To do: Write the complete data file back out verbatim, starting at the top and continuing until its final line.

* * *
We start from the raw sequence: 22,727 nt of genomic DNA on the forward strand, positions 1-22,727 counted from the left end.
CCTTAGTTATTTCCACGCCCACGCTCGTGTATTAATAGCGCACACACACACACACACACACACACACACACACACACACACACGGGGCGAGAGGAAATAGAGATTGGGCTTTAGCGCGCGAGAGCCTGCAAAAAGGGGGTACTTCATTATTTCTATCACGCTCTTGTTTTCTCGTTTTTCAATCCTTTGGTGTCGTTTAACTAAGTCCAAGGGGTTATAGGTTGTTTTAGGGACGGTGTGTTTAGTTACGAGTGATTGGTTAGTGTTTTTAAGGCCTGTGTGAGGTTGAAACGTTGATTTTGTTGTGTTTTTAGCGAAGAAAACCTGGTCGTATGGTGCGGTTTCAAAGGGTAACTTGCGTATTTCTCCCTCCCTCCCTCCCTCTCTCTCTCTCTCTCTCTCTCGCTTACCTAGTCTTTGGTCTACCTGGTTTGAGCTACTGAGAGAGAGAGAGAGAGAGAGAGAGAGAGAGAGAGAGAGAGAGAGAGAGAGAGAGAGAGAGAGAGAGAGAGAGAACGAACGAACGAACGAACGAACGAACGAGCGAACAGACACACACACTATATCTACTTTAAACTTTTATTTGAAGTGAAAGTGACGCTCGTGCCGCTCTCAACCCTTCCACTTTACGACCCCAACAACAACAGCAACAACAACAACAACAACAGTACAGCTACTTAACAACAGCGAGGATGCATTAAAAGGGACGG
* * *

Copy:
We start from the raw sequence: 22,727 nt of genomic DNA on the forward strand, positions 1-22,727 counted from the left end.
CCTTAGTTATTTCCACGCCCACGCTCGTGTATTAATAGCGCACACACACACACACACACACACACACACACACACACACACACGGGGCGAGAGGAAATAGAGATTGGGCTTTAGCGCGCGAGAGCCTGCAAAAAGGGGGTACTTCATTATTTCTATCACGCTCTTGTTTTCTCGTTTTTCAATCCTTTGGTGTCGTTTAACTAAGTCCAAGGGGTTATAGGTTGTTTTAGGGACGGTGTGTTTAGTTACGAGTGATTGGTTAGTGTTTTTAAGGCCTGTGTGAGGTTGAAACGTTGATTTTGTTGTGTTTTTAGCGAAGAAAACCTGGTCGTATGGTGCGGTTTCAAAGGGTAACTTGCGTATTTCTCCCTCCCTCCCTCCCTCTCTCTCTCTCTCTCTCTCTCGCTTACCTAGTCTTTGGTCTACCTGGTTTGAGCTACTGAGAGAGAGAGAGAGAGAGAGAGAGAGAGAGAGAGAGAGAGAGAGAGAGAGAGAGAGAGAGAGAGAGAGAGAGAACGAACGAACGAACGAACGAACGAACGAGCGAACAGACACACACACTATATCTACTTTAAACTTTTATTTGAAGTGAAAGTGACGCTCGTGCCGCTCTCAACCCTTCCACTTTACGACCCCAACAACAACAGCAACAACAACAACAACAACAGTACAGCTACTTAACAACAGCGAGGATGCATTAAAAGGGACGG